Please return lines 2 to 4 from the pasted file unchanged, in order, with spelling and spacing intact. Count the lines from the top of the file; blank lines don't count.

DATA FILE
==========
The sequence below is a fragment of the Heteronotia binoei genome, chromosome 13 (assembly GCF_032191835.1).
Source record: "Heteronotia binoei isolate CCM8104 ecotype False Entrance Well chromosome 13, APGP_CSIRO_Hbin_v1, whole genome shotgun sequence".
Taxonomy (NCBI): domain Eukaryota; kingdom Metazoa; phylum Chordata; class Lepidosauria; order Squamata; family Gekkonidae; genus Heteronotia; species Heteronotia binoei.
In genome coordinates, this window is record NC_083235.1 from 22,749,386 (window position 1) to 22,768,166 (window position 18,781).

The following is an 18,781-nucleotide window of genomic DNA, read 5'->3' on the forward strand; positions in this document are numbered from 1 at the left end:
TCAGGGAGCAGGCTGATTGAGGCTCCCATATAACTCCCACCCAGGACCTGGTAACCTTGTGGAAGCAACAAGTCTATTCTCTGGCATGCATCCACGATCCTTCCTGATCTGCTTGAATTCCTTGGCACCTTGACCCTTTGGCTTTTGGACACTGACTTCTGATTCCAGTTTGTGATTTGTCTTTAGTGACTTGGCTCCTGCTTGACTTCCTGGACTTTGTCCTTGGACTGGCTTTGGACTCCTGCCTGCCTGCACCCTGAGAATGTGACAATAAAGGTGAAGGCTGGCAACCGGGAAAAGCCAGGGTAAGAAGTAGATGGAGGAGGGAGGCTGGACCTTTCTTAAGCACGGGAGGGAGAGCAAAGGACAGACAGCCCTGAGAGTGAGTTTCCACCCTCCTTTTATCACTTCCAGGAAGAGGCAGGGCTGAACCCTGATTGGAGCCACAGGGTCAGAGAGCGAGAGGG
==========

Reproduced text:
Source record: "Heteronotia binoei isolate CCM8104 ecotype False Entrance Well chromosome 13, APGP_CSIRO_Hbin_v1, whole genome shotgun sequence".
Taxonomy (NCBI): domain Eukaryota; kingdom Metazoa; phylum Chordata; class Lepidosauria; order Squamata; family Gekkonidae; genus Heteronotia; species Heteronotia binoei.
In genome coordinates, this window is record NC_083235.1 from 22,749,386 (window position 1) to 22,768,166 (window position 18,781).